Of course, there’s more to Marvis Pro than just its Home page; Marvis Pro’s overall presentation is consistently smooth throughout. Despite the player’s heavy use of custom UI, it gracefully evades the performance issues that sometimes accompany it, providing a premium-feeling experience similar to Doppi. Like with traditional native apps like Cs Music and Picky, you never have to wait for the app to render or refresh itself despite its reliance on custom components. At the risk of groans, “it just works”.

The full-player itself takes a minimal approach, opting to hide ancillary controls like star ratings or the shuffle button either behind the “…” context menu or a quick swipe down gesture, much like iOS 13’s It works brilliantly in maintaining a visually clean and focused full-player, but this default configuration will likely irk listeners who prefer having instant access to even the most ancillary of controls. Those listeners need not worry, as Marvis Pro provides a full suite of player customization abilities, which allows (among other things) control over what elements or controls are visible.

Unbelievably, this just scratches the surface of how deep Marvis Pro’s customization goes. For the listeners striving for an “aesthetic AF” player, there’s a powerful theming engine which allows you to independently adjust the background color, translucency, and blur style of the main screens, mini-player, and full-player. There’s also plenty of niche options, such as the ability to switch between using the iOS queue like Cs Music or an app-specific queue like Plum. There’s so much available to explore in Marvis Pro that year after year it continues to maintain its title as the most customizable (and therefore the most theoretically personalized) player available.

Whether you’re simply browsing for an actively maintained player with a bubbly custom UI similar to Doppi’s or intensely searching for a player with the deepest possible customization potential, Marvis Pro rises to the challenge. Marvis Pro empowers you to mold it to your own tastes and habits in a way few other players even attempt supporting, all while still maintaining an exceptionally elegant UI that feels right at home alongside the latest iOS look and feel guidelines. There’s simply no other player that combines modern UI design and classic “bicycle of the mind” principles so tactfully together. Some players are good, others are perhaps even great, but Marvis Pro’s UI and customization are firing on all cylinders, and it’s an undeniable triumph.

iPad Experience

Marvis Pro sports one of the best overall iPad experiences of any player available on the market (arguably beaten out only by Power Player or Albums). It’s as performant as its iPhone counterpart, and thanks to Marvis Pro’s absolutely insane degree of interface customization it can easily be tweaked to take as little or as much advantage of the larger screen as you’d like. This customization system really shines on the iPad, since aside from the album view preserving itself at a reasonably small size and the mini-player tucking itself away to just the bottom-right edge of the screen, Marvis Pro doesn’t provide much else in the way of default iPad-specific optimizations; whether or not Marvis Pro on iPad is simply a scaled version of its iPhone counterpart or configured into something that takes full advantage of the larger screen is entirely up to you.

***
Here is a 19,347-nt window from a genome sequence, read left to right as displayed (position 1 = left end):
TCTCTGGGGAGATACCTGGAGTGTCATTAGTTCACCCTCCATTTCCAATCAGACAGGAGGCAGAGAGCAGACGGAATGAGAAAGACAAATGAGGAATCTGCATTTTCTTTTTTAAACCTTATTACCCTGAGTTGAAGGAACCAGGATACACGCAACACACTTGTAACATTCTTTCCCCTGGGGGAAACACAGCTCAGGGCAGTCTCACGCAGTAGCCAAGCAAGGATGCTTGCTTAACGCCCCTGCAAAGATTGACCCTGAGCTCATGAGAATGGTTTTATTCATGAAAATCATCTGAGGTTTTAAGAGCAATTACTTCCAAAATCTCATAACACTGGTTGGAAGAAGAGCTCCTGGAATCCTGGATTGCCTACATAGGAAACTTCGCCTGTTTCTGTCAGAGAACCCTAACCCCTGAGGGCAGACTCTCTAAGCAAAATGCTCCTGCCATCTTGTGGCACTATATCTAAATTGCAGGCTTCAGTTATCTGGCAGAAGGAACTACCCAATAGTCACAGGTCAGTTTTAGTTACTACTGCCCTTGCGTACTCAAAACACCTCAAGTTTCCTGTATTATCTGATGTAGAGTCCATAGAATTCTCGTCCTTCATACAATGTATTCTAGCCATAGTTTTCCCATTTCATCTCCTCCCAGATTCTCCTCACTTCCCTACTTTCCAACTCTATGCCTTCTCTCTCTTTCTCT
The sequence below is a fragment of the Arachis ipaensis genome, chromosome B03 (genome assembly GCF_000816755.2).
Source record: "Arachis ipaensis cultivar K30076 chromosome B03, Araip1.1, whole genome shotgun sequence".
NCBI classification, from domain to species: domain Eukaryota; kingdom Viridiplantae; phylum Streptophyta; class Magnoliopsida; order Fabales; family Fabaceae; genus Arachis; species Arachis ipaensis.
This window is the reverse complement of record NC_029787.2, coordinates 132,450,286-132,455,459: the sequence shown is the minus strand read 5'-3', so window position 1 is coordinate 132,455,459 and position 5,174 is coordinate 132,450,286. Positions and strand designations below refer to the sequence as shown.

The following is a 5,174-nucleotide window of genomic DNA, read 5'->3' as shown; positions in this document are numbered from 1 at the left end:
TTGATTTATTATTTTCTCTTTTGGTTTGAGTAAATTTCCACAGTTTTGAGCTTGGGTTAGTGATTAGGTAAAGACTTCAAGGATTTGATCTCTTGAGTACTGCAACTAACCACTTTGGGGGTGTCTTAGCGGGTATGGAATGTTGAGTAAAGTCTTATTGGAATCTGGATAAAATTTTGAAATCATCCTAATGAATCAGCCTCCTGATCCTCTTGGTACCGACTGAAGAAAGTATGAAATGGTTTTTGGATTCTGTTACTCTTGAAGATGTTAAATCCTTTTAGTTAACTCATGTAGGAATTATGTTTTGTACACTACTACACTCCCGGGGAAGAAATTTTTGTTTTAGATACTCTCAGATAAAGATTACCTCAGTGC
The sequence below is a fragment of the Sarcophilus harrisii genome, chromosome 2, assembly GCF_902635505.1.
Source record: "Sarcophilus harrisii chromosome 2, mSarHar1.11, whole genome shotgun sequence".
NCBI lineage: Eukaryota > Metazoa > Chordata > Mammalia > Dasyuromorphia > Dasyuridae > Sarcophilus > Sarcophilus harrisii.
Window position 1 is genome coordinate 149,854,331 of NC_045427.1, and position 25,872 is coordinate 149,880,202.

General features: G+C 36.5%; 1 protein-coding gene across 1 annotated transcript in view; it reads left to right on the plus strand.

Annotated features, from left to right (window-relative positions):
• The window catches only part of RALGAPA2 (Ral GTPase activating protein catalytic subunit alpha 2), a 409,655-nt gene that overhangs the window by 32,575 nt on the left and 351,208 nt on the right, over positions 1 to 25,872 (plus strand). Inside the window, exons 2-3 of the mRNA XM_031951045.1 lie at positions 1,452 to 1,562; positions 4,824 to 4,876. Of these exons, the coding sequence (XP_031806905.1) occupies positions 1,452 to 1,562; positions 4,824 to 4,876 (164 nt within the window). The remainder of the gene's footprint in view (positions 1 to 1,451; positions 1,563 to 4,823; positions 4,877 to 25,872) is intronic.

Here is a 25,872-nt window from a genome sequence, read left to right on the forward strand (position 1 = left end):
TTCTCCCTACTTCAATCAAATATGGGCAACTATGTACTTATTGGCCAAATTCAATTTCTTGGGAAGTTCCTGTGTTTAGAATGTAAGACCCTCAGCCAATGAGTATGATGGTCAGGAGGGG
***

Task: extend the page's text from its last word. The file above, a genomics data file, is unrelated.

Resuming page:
Aside from the addition of extra-wide widget sizes for iPadOS, Marvis Pro’s impressive widget arsenal remains unchanged from last year.

Marvis Pro’s widgets are divided evenly into two collections, starting with the “Now Playing” collection. Like most “Now Playing” widgets, by default every widget size features the album art and varying degrees of metadata depending on the size in question. However, like Marvis Pro itself, its widgets feature a staggering degree of customization that allows you to radically change both the widgets’ appearance and behavior. For most widgets in this collection, you have access to the following controls:

  • Theme (System, Light, or Dark)
  • Style (“Default”, which maintains padding around the artwork, or “Large Artwork”, which stretches the artwork to be edge-to-edge with the widget’s borders)
  • Background (Blurred Artwork or Image, for those of you striving for an “Aesthetic AF” home screen)
  • Tap Action (Launch Marvis, Open Full-Player, Present Actions, View Details, or Redirect to
  • Show Track Title toggle
  • Show Artist toggle
  • Show Album Title toggle
  • Greyscale Artwork toggle
  • Show Playback Controls toggle
  • Show Up Next toggle
  • Up Next - Tap To Play toggle

Arguably the most notable among the customization options is the ability to toggle displaying playback controls in the widget itself (excluding the small widget).

In classic Marvis Pro fashion, each widget’s default configuration is perfectly reasonable, and if you’d rather not futz about with settings, they’re still likely to meet your needs. However, if you care even the slightest bit about getting your widgets and home screen “just so”, Marvis Pro’s “Now Playing” widget collection is exceptional.

Marvis Pro’s other widget collection type, “Section”, allows you to add a widget for a particular section in your Home page, and continues the trend of customization from the “Now Playing” collection. For most widgets in this collection, you have access to the following controls:

  • Theme and Background, just like in the “Now Playing” collection
  • Section (Any section you have on your Home page can be selected here to be displayed in the widget.)
  • Show Or Hide Section Title
  • Tap Action (Open Section, Open Selection, or Open Section & Selection)
  • Style (List or grid, both with their own settings. Not applicable for the small widget.)

The sheer amount of customization provided by this collection allows you to effectively replicate your Marvis Pro Home page right on your iOS home screen. The only caveat to this widget type is by nature of its design you have to customize the widget to make it function, at a bare minimum by selecting the section you want to be displayed. Thus, if you abhor configuration of any kind this probably isn’t the widget collection for you.

New This Year

Marvis Pro enjoyed a modest but respectable number of minor feature additions and improvements this year, most notably: